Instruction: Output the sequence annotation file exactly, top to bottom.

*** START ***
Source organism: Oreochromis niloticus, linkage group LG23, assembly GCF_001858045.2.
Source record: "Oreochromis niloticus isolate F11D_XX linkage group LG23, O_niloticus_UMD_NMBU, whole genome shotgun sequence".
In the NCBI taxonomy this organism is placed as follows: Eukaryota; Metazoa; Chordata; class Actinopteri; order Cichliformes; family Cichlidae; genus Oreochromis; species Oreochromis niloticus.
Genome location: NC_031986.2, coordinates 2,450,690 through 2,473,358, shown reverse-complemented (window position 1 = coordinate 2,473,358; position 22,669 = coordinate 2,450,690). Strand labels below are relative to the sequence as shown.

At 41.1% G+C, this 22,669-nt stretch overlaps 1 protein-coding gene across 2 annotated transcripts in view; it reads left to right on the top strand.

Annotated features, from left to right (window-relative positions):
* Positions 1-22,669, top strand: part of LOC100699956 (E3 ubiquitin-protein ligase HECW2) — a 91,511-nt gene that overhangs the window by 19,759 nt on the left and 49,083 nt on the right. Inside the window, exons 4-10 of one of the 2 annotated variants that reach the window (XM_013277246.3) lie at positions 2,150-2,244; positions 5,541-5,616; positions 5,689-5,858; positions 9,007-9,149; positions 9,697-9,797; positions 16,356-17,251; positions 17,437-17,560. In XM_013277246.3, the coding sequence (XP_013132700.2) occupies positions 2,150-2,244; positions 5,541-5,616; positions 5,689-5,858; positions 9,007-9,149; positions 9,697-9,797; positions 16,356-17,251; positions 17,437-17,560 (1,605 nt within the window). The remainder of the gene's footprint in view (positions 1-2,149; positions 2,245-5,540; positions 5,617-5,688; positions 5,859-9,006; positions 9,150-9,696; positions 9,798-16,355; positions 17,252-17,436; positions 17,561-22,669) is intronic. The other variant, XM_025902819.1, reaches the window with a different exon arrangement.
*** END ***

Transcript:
Source organism: Oreochromis niloticus, linkage group LG23, assembly GCF_001858045.2.
Source record: "Oreochromis niloticus isolate F11D_XX linkage group LG23, O_niloticus_UMD_NMBU, whole genome shotgun sequence".
In the NCBI taxonomy this organism is placed as follows: Eukaryota; Metazoa; Chordata; class Actinopteri; order Cichliformes; family Cichlidae; genus Oreochromis; species Oreochromis niloticus.
Genome location: NC_031986.2, coordinates 2,450,690 through 2,473,358, shown reverse-complemented (window position 1 = coordinate 2,473,358; position 22,669 = coordinate 2,450,690). Strand labels below are relative to the sequence as shown.

At 41.1% G+C, this 22,669-nt stretch overlaps 1 protein-coding gene across 2 annotated transcripts in view; it reads left to right on the top strand.

Annotated features, from left to right (window-relative positions):
* Positions 1-22,669, top strand: part of LOC100699956 (E3 ubiquitin-protein ligase HECW2) — a 91,511-nt gene that overhangs the window by 19,759 nt on the left and 49,083 nt on the right. Inside the window, exons 4-10 of one of the 2 annotated variants that reach the window (XM_013277246.3) lie at positions 2,150-2,244; positions 5,541-5,616; positions 5,689-5,858; positions 9,007-9,149; positions 9,697-9,797; positions 16,356-17,251; positions 17,437-17,560. In XM_013277246.3, the coding sequence (XP_013132700.2) occupies positions 2,150-2,244; positions 5,541-5,616; positions 5,689-5,858; positions 9,007-9,149; positions 9,697-9,797; positions 16,356-17,251; positions 17,437-17,560 (1,605 nt within the window). The remainder of the gene's footprint in view (positions 1-2,149; positions 2,245-5,540; positions 5,617-5,688; positions 5,859-9,006; positions 9,150-9,696; positions 9,798-16,355; positions 17,252-17,436; positions 17,561-22,669) is intronic. The other variant, XM_025902819.1, reaches the window with a different exon arrangement.